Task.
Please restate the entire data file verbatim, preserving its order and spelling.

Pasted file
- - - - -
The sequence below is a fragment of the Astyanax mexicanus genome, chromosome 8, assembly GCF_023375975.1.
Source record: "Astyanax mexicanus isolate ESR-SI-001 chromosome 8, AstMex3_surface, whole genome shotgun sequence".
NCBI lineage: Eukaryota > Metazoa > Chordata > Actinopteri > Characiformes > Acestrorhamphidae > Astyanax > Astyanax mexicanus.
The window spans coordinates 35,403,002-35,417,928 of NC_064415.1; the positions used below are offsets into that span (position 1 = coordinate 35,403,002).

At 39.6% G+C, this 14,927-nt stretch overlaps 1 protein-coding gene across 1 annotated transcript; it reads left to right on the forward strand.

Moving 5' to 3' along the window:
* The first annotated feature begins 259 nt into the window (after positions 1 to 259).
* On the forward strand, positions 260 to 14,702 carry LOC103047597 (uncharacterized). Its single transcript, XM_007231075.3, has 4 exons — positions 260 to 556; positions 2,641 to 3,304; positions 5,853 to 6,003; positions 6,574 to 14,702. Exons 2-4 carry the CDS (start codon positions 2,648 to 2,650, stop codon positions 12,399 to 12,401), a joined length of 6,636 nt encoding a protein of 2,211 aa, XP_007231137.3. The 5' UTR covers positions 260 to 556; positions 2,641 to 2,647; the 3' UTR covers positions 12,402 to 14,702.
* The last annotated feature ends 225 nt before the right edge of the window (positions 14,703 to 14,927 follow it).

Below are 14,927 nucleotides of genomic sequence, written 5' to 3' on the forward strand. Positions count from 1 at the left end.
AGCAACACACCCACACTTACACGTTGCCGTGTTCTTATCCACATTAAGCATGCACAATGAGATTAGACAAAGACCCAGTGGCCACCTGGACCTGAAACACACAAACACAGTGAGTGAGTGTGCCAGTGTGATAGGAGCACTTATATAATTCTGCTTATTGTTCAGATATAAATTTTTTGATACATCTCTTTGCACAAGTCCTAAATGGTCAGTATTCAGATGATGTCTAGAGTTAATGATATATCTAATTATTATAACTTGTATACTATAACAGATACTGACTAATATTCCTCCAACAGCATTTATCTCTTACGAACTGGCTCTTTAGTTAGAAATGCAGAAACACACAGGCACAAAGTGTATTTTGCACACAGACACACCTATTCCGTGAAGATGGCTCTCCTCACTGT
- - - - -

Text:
The sequence below is a fragment of the Astyanax mexicanus genome, chromosome 8, assembly GCF_023375975.1.
Source record: "Astyanax mexicanus isolate ESR-SI-001 chromosome 8, AstMex3_surface, whole genome shotgun sequence".
NCBI lineage: Eukaryota > Metazoa > Chordata > Actinopteri > Characiformes > Acestrorhamphidae > Astyanax > Astyanax mexicanus.
The window spans coordinates 35,403,002-35,417,928 of NC_064415.1; the positions used below are offsets into that span (position 1 = coordinate 35,403,002).

At 39.6% G+C, this 14,927-nt stretch overlaps 1 protein-coding gene across 1 annotated transcript; it reads left to right on the forward strand.

Moving 5' to 3' along the window:
* The first annotated feature begins 259 nt into the window (after positions 1 to 259).
* On the forward strand, positions 260 to 14,702 carry LOC103047597 (uncharacterized). Its single transcript, XM_007231075.3, has 4 exons — positions 260 to 556; positions 2,641 to 3,304; positions 5,853 to 6,003; positions 6,574 to 14,702. Exons 2-4 carry the CDS (start codon positions 2,648 to 2,650, stop codon positions 12,399 to 12,401), a joined length of 6,636 nt encoding a protein of 2,211 aa, XP_007231137.3. The 5' UTR covers positions 260 to 556; positions 2,641 to 2,647; the 3' UTR covers positions 12,402 to 14,702.
* The last annotated feature ends 225 nt before the right edge of the window (positions 14,703 to 14,927 follow it).

Below are 14,927 nucleotides of genomic sequence, written 5' to 3' on the forward strand. Positions count from 1 at the left end.
AGCAACACACCCACACTTACACGTTGCCGTGTTCTTATCCACATTAAGCATGCACAATGAGATTAGACAAAGACCCAGTGGCCACCTGGACCTGAAACACACAAACACAGTGAGTGAGTGTGCCAGTGTGATAGGAGCACTTATATAATTCTGCTTATTGTTCAGATATAAATTTTTTGATACATCTCTTTGCACAAGTCCTAAATGGTCAGTATTCAGATGATGTCTAGAGTTAATGATATATCTAATTATTATAACTTGTATACTATAACAGATACTGACTAATATTCCTCCAACAGCATTTATCTCTTACGAACTGGCTCTTTAGTTAGAAATGCAGAAACACACAGGCACAAAGTGTATTTTGCACACAGACACACCTATTCCGTGAAGATGGCTCTCCTCACTGT